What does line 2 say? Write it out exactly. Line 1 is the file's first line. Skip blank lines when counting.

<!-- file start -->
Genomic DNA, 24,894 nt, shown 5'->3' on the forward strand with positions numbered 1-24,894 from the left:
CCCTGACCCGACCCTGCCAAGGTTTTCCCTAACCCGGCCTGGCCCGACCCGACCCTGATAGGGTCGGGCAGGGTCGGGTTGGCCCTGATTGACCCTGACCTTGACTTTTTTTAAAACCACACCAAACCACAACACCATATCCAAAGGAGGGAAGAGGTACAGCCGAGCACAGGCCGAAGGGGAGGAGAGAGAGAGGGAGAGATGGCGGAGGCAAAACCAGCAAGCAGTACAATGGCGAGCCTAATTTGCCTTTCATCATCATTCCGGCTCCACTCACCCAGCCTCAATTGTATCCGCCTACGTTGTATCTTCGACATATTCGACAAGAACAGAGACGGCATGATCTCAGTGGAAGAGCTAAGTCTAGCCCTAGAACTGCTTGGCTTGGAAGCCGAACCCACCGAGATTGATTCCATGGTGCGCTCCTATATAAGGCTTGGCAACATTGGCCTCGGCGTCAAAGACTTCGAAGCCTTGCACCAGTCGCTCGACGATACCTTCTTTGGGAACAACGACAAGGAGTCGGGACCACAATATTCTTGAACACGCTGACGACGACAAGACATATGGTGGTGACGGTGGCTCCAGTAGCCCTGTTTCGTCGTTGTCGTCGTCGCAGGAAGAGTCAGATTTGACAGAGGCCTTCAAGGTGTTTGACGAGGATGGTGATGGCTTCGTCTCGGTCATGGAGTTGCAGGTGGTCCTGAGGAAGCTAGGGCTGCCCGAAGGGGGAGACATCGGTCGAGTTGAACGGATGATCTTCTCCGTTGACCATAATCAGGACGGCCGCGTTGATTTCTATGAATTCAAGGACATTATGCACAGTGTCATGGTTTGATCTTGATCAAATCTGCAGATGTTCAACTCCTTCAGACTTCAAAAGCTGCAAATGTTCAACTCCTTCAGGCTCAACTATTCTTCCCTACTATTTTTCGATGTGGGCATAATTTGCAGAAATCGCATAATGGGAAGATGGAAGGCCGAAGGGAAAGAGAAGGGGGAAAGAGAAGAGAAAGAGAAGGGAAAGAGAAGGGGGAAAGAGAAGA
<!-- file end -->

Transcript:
CCCTGACCCGACCCTGCCAAGGTTTTCCCTAACCCGGCCTGGCCCGACCCGACCCTGATAGGGTCGGGCAGGGTCGGGTTGGCCCTGATTGACCCTGACCTTGACTTTTTTTAAAACCACACCAAACCACAACACCATATCCAAAGGAGGGAAGAGGTACAGCCGAGCACAGGCCGAAGGGGAGGAGAGAGAGAGGGAGAGATGGCGGAGGCAAAACCAGCAAGCAGTACAATGGCGAGCCTAATTTGCCTTTCATCATCATTCCGGCTCCACTCACCCAGCCTCAATTGTATCCGCCTACGTTGTATCTTCGACATATTCGACAAGAACAGAGACGGCATGATCTCAGTGGAAGAGCTAAGTCTAGCCCTAGAACTGCTTGGCTTGGAAGCCGAACCCACCGAGATTGATTCCATGGTGCGCTCCTATATAAGGCTTGGCAACATTGGCCTCGGCGTCAAAGACTTCGAAGCCTTGCACCAGTCGCTCGACGATACCTTCTTTGGGAACAACGACAAGGAGTCGGGACCACAATATTCTTGAACACGCTGACGACGACAAGACATATGGTGGTGACGGTGGCTCCAGTAGCCCTGTTTCGTCGTTGTCGTCGTCGCAGGAAGAGTCAGATTTGACAGAGGCCTTCAAGGTGTTTGACGAGGATGGTGATGGCTTCGTCTCGGTCATGGAGTTGCAGGTGGTCCTGAGGAAGCTAGGGCTGCCCGAAGGGGGAGACATCGGTCGAGTTGAACGGATGATCTTCTCCGTTGACCATAATCAGGACGGCCGCGTTGATTTCTATGAATTCAAGGACATTATGCACAGTGTCATGGTTTGATCTTGATCAAATCTGCAGATGTTCAACTCCTTCAGACTTCAAAAGCTGCAAATGTTCAACTCCTTCAGGCTCAACTATTCTTCCCTACTATTTTTCGATGTGGGCATAATTTGCAGAAATCGCATAATGGGAAGATGGAAGGCCGAAGGGAAAGAGAAGGGGGAAAGAGAAGAGAAAGAGAAGGGAAAGAGAAGGGGGAAAGAGAAGA